And the point I was making is that the Supreme Court is the final say on our Constitution and our laws, and all of us have to respect it, but it’s precisely because of that extraordinary power that the Court has traditionally exercised significant restraint and deference to our duly elected legislature, our Congress.  And so the burden is on those who would overturn a law like this.

Now, as I said, I expect the Supreme Court actually to recognize that and to abide by well-established precedence out there.  I have enormous confidence that in looking at this law, not only is it constitutional, but that the Court is going to exercise its jurisprudence carefully because of the profound power that our Supreme Court has.  As a consequence, we’re not spending a whole bunch of time planning for contingencies.

What I did emphasize yesterday is there is a human element to this that everybody has to remember.  This is not an abstract exercise.  I get letters every day from people who are affected by the health care law right now, even though it’s not fully implemented.  Young people who are 24, 25, who say, you know what, I just got diagnosed with a tumor.  First of all, I would not have gone to get a check-up if I hadn’t had health insurance. Second of all, I wouldn’t have been able to afford to get it treated had I not been on my parent’s plan.  Thank you and thank Congress for getting this done.

I get letters from folks who have just lost their job, their COBRA is running out.  They’re in the middle of treatment for colon cancer or breast cancer, and they’re worried when their COBRA runs out, if they’re still sick, what are they going to be able to do because they’re not going to be able to get health insurance.

And the point I think that was made very ably before the Supreme Court, but I think most health care economists who have looked at this have acknowledged, is there are basically two ways to cover people with preexisting conditions or assure that people can always get coverage even when they had bad illnesses.  One way is the single-payer plan — everybody is under a single system, like Medicare.  The other way is to set up a system in which you don’t have people who are healthy but don’t bother to get health insurance, and then we all have to pay for them in the emergency room.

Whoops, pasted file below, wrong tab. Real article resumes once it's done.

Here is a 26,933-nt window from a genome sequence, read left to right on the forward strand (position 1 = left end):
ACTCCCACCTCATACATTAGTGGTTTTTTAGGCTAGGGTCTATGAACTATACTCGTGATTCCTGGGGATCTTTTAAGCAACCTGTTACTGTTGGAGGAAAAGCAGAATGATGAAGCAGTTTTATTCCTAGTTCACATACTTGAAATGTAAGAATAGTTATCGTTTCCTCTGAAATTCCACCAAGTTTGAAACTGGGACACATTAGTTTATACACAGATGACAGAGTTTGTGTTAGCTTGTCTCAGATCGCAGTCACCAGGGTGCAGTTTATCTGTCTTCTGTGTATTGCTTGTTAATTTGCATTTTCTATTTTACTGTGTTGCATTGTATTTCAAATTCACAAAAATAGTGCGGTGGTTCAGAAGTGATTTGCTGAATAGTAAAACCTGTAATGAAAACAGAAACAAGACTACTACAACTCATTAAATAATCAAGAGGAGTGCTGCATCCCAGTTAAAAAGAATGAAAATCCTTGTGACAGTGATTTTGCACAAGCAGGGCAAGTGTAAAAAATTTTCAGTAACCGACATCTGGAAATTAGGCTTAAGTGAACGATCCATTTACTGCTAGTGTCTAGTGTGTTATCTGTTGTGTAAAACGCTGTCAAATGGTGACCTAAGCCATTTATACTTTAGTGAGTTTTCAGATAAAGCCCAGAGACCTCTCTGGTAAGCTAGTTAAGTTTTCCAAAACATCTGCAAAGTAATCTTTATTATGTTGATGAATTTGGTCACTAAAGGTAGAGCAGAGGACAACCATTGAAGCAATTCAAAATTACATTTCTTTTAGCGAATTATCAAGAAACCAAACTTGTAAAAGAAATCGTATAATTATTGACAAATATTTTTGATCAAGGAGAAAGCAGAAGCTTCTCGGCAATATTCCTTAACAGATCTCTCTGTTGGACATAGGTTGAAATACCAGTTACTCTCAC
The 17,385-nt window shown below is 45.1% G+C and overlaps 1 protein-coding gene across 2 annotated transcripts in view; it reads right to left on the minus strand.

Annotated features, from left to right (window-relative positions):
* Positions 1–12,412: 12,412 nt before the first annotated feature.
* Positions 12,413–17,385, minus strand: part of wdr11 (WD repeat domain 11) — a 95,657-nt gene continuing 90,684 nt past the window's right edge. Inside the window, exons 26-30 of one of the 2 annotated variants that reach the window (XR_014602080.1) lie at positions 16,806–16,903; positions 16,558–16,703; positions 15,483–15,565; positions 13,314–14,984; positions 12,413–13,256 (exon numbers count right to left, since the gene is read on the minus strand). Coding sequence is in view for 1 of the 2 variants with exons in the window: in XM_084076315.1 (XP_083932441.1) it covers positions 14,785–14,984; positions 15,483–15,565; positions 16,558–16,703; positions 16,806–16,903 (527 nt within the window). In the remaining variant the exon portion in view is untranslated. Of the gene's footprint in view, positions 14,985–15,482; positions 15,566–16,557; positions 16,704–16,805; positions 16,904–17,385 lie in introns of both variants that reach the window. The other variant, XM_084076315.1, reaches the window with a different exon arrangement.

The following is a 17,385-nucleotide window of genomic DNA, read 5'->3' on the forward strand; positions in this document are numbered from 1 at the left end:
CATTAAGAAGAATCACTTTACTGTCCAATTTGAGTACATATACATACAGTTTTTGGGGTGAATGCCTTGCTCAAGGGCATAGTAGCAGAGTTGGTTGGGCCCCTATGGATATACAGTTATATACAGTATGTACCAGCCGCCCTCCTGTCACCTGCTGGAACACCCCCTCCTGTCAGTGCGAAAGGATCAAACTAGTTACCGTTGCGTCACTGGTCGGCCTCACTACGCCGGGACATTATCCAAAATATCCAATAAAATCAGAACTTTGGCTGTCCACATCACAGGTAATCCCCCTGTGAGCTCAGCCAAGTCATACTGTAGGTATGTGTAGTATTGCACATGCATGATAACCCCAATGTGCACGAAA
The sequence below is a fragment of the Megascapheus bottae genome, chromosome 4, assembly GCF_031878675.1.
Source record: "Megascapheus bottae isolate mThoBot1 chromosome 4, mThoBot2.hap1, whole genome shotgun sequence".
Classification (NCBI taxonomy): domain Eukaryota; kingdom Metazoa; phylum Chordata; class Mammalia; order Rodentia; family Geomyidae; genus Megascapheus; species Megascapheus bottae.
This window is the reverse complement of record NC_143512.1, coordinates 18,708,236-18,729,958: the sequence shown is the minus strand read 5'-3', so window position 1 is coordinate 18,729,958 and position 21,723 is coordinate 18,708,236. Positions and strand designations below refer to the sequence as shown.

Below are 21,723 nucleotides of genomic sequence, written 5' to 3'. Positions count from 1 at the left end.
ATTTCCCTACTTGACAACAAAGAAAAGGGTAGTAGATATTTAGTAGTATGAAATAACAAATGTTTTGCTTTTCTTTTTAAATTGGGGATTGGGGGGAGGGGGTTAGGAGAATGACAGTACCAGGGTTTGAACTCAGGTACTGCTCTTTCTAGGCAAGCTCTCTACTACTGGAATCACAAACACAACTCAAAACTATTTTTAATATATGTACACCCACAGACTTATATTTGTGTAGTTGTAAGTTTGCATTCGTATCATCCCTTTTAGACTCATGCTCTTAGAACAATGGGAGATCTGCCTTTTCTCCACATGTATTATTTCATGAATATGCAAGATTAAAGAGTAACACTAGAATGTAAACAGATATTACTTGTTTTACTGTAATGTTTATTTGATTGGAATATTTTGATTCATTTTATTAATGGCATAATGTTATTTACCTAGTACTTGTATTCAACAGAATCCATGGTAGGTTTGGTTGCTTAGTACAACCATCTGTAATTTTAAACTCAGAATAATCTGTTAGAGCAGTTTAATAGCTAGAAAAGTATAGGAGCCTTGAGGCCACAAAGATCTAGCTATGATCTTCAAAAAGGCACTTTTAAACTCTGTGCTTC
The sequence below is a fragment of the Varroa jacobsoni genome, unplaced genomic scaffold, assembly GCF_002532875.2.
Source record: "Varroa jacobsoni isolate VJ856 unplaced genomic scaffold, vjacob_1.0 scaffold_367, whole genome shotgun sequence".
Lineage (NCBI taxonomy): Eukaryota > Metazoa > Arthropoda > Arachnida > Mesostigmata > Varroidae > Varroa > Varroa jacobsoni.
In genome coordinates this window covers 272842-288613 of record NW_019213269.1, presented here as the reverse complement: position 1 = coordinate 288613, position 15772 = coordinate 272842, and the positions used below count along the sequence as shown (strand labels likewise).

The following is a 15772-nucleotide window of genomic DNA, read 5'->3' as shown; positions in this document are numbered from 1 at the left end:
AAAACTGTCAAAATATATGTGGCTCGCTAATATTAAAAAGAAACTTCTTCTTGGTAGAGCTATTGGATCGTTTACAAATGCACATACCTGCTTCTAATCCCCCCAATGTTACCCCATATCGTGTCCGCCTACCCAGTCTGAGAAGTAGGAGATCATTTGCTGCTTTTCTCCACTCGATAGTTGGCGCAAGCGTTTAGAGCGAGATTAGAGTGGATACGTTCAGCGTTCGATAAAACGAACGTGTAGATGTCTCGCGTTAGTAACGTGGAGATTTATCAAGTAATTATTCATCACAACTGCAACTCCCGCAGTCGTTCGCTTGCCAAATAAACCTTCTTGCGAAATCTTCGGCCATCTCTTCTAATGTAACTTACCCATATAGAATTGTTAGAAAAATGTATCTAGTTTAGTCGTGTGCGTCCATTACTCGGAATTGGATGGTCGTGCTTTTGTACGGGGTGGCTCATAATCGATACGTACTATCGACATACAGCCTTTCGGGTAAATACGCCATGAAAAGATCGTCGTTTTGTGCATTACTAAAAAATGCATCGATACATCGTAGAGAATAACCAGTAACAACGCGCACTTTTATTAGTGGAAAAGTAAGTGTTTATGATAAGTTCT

That doesn’t work, and so, as a consequence, we’ve got to make sure that those folks are taking their responsibility seriously, which is what the individual mandate does.

So I don’t anticipate the Court striking this down.  I think they take their responsibilities very seriously.  But I think what’s more important is for all of us, Democrats and Republicans, to recognize that in a country like ours — the wealthiest, most powerful country on Earth — we shouldn’t have a system in which millions of people are at risk of bankruptcy because they get sick, or end up waiting until they do get sick and then go to the emergency room, which involves all of us paying for it.

MR. SINGLETON:  Mr. President, you’ve been very, very generous with your time, and we appreciate very much you being here.

THE PRESIDENT:  Thank you so much, everybody.  (Applause.)  Thank you.

END
1:35 P.M. EDT

 

Getting at the Facts

Source: WH, 4-6-12

On Tuesday, the President gave a speech in which he contrasted his vision for our economy – one where everyone pays their fair share and everyone plays by the same set of rules – with the Republican approach of giving massive tax cuts to millionaires and billionaires paid for by cuts to programs that the middle class and seniors depend on.

Congressman Ryan and his staff has since taken issue with some of the critiques the President made about the Republican approach.  We believe in backing up our facts – so here’s some further explanation of some of the core problems with the Ryan Republican Budget.